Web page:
• obesity, ascites or other conditions in which the liver to surface distance exceeds 25 mm;
  • pregnancy, treatment for mental illness, imprisonment, institutionalization, or any condition that impairs ability to provide fully informed consent.
  Contacts and Locations
Choosing to participate in a study is an important personal decision. Talk with your doctor and family members or friends about deciding to join a study. To learn more about this study, you or your doctor may contact the study research staff using the Contacts provided below. For general information, see Learn About Clinical Studies.

Please refer to this study by its ClinicalTrials.gov identifier: NCT01241357

Contacts
Contact: Genia Billote, R.N., M.P.H. 212-342-0262 gbb2101@columbia.edu
Contact: Sujit Sheth, M.D. 212-305-8495 ss125@columbia.edu

Locations
United States, New York
Columbia University Medical Center Recruiting
New York, New York, United States, 10032
Contact: Genia Billote, R.N., M.P.H.    212-342-0262    gbb2101@columbia.edu   
Contact: Sujit Sheth, M.D.    212-305-8495    ss125@columbia.edu   
Principal Investigator: Gary M. Brittenham, M.D.         
Sub-Investigator: Sujit Sheth, M.D.         
Sponsors and Collaborators
Columbia University
Investigators
Principal Investigator: Gary M. Brittenham, M.D. Columbia University
  More Information

Publications:
Farrell DE, Allen CJ, Whilden MW, Kidane TK, Baig TN, Tripp JH, Brown RW, Sheth A, Brittenham GM. A new instrument designed to measure the magnetic susceptibility of human liver tissue in vivo. IEEE Trans Magnetics 2007;43:3543-3554.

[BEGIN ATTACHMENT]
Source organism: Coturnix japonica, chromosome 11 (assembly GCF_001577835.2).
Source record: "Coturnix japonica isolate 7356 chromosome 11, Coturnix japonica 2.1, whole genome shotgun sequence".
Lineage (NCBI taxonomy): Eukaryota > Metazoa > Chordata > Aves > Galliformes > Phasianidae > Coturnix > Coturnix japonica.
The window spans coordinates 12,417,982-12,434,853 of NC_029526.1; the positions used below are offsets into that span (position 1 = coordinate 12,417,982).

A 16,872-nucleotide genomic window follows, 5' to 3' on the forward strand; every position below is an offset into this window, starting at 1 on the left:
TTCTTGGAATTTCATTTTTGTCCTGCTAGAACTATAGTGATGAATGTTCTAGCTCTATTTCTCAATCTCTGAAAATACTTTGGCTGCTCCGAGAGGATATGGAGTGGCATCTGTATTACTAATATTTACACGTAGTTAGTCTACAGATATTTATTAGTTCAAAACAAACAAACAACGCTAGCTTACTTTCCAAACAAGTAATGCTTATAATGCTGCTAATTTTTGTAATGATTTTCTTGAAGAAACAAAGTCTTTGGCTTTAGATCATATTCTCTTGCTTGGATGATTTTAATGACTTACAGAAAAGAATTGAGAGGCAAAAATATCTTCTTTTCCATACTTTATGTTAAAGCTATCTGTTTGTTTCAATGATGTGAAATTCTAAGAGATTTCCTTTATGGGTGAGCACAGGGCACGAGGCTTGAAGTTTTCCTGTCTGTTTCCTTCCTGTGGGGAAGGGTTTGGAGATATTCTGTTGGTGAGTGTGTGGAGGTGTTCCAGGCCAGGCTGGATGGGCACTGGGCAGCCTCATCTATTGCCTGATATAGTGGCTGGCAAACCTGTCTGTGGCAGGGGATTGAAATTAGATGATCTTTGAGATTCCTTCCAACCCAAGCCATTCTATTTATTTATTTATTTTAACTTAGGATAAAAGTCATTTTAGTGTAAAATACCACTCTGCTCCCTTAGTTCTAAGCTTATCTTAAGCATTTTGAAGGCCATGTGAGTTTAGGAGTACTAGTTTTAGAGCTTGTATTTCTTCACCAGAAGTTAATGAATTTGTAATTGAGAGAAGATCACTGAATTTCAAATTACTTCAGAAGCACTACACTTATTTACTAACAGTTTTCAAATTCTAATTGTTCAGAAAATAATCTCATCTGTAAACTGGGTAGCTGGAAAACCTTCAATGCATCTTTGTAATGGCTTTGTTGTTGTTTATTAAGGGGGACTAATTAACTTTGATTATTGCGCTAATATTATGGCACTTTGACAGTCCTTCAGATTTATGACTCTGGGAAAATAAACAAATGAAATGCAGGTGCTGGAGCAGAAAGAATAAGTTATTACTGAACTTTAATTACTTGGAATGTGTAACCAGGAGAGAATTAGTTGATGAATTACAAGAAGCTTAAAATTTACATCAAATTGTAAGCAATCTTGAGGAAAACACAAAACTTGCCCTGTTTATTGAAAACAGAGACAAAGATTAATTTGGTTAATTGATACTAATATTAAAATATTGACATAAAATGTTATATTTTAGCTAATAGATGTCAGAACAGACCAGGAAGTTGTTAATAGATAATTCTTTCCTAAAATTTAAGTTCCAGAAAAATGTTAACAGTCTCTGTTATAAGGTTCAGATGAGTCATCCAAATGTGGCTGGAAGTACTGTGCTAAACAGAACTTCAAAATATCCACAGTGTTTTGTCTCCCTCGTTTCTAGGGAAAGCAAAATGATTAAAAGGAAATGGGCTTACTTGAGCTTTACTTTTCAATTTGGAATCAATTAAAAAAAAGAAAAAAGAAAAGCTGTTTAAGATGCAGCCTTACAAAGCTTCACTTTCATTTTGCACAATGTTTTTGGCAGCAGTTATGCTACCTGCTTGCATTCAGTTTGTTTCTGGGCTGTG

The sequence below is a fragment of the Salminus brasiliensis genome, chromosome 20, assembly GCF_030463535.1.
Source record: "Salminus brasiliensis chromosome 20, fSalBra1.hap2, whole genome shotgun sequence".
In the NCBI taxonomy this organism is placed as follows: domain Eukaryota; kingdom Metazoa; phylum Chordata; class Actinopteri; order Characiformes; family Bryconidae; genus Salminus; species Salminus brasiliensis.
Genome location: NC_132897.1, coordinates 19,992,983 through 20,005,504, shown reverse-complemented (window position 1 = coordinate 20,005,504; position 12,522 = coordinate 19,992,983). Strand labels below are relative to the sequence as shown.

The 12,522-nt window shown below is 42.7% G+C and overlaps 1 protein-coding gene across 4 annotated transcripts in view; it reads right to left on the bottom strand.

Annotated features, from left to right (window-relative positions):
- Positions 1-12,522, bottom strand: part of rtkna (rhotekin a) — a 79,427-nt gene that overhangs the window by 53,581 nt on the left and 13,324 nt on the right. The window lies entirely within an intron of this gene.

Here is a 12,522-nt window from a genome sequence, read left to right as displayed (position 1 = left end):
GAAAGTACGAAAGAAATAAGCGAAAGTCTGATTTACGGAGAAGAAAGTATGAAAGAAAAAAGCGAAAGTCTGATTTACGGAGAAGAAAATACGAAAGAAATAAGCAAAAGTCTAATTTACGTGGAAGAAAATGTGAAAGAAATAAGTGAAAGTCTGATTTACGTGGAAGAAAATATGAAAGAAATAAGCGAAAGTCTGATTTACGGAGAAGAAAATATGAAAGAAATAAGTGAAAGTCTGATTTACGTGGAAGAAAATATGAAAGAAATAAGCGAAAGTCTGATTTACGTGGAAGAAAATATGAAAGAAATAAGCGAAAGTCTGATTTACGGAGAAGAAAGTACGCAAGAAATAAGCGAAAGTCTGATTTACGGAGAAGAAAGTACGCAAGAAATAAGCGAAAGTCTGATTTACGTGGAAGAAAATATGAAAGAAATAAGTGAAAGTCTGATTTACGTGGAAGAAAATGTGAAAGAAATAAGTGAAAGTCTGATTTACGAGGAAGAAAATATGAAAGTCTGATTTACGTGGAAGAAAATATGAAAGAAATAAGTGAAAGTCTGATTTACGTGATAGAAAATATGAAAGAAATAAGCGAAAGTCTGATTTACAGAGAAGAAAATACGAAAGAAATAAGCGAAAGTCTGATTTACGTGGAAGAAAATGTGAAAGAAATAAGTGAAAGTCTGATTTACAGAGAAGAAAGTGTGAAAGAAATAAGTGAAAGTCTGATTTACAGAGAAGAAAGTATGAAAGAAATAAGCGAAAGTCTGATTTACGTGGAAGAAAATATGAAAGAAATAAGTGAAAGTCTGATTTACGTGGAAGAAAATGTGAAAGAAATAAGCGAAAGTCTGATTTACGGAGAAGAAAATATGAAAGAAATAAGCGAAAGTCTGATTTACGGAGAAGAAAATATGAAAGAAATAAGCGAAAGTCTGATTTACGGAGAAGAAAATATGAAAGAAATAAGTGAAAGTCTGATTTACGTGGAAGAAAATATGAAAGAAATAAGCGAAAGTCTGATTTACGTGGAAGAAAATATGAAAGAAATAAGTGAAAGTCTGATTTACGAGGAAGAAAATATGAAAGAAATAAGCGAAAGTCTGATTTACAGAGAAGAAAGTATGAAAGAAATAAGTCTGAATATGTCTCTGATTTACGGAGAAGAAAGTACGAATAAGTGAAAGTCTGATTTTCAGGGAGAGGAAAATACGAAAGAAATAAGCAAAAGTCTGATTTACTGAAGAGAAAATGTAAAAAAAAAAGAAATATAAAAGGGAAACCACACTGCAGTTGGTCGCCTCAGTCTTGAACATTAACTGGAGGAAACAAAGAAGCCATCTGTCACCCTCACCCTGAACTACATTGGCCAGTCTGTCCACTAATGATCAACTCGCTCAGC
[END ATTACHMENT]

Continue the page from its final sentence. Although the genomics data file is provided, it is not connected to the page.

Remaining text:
Responsible Party: Gary M Brittenham, MD, James A. Wolff Professor of Pediatrics, Columbia University
ClinicalTrials.gov Identifier: NCT01241357     History of Changes
Other Study ID Numbers: AAAE5051, R01FD003702
Study First Received: November 12, 2010
Last Updated: February 26, 2014
Health Authority: United States: Institutional Review Board

Keywords provided by Columbia University:
Iron
Iron overload
Hepatic iron concentration
High-temperature superconductivity
Magnetic susceptibility
Susceptometer

Additional relevant MeSH terms:
Anemia
Anemia, Aplastic
Beta-Thalassemia
Anemia, Sickle Cell
Myelodysplastic Syndromes
Preleukemia
Thalassemia
Iron Overload
Hematologic Diseases
Bone Marrow Diseases
Anemia, Hemolytic, Congenital
Anemia, Hemolytic
Hemoglobinopathies
Genetic Diseases, Inborn
Precancerous Conditions
Neoplasms
Iron Metabolism Disorders
Metabolic Diseases
Iron
Trace Elements
Micronutrients
Growth Substances
Physiological Effects of Drugs
Pharmacologic Actions

ClinicalTrials.gov processed this record on July 31, 2014